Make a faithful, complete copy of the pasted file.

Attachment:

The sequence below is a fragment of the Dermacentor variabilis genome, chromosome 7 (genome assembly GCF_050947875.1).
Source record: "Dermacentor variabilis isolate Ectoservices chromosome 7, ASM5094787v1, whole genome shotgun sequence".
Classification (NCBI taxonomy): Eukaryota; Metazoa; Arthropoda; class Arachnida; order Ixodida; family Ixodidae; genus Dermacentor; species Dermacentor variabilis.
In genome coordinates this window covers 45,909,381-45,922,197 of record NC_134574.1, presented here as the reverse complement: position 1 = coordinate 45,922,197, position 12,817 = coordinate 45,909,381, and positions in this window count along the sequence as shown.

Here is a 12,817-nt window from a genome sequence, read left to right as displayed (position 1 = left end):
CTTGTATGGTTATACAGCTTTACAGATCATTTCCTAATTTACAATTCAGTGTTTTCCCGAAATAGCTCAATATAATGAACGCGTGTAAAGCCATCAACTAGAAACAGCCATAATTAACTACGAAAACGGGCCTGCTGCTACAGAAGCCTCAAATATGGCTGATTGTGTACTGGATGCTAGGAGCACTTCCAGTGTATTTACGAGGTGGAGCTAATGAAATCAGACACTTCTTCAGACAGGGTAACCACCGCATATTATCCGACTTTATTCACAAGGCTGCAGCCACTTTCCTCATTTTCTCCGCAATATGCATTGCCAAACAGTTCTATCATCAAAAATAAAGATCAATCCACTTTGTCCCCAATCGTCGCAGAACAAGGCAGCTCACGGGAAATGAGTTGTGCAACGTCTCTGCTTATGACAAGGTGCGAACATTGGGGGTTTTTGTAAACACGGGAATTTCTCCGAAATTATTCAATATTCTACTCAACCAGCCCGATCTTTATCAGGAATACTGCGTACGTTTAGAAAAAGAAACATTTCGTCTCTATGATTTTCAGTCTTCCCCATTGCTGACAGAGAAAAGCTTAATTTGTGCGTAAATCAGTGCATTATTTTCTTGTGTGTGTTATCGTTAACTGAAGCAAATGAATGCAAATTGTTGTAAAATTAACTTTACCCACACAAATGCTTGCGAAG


The sequence below is a fragment of the Dermacentor variabilis genome, chromosome 7 (genome assembly GCF_050947875.1).
Source record: "Dermacentor variabilis isolate Ectoservices chromosome 7, ASM5094787v1, whole genome shotgun sequence".
Classification (NCBI taxonomy): Eukaryota; Metazoa; Arthropoda; class Arachnida; order Ixodida; family Ixodidae; genus Dermacentor; species Dermacentor variabilis.
In genome coordinates this window covers 45,909,381-45,922,197 of record NC_134574.1, presented here as the reverse complement: position 1 = coordinate 45,922,197, position 12,817 = coordinate 45,909,381, and positions in this window count along the sequence as shown.

Here is a 12,817-nt window from a genome sequence, read left to right as displayed (position 1 = left end):
CTTGTATGGTTATACAGCTTTACAGATCATTTCCTAATTTACAATTCAGTGTTTTCCCGAAATAGCTCAATATAATGAACGCGTGTAAAGCCATCAACTAGAAACAGCCATAATTAACTACGAAAACGGGCCTGCTGCTACAGAAGCCTCAAATATGGCTGATTGTGTACTGGATGCTAGGAGCACTTCCAGTGTATTTACGAGGTGGAGCTAATGAAATCAGACACTTCTTCAGACAGGGTAACCACCGCATATTATCCGACTTTATTCACAAGGCTGCAGCCACTTTCCTCATTTTCTCCGCAATATGCATTGCCAAACAGTTCTATCATCAAAAATAAAGATCAATCCACTTTGTCCCCAATCGTCGCAGAACAAGGCAGCTCACGGGAAATGAGTTGTGCAACGTCTCTGCTTATGACAAGGTGCGAACATTGGGGGTTTTTGTAAACACGGGAATTTCTCCGAAATTATTCAATATTCTACTCAACCAGCCCGATCTTTATCAGGAATACTGCGTACGTTTAGAAAAAGAAACATTTCGTCTCTATGATTTTCAGTCTTCCCCATTGCTGACAGAGAAAAGCTTAATTTGTGCGTAAATCAGTGCATTATTTTCTTGTGTGTGTTATCGTTAACTGAAGCAAATGAATGCAAATTGTTGTAAAATTAACTTTACCCACACAAATGCTTGCGAAG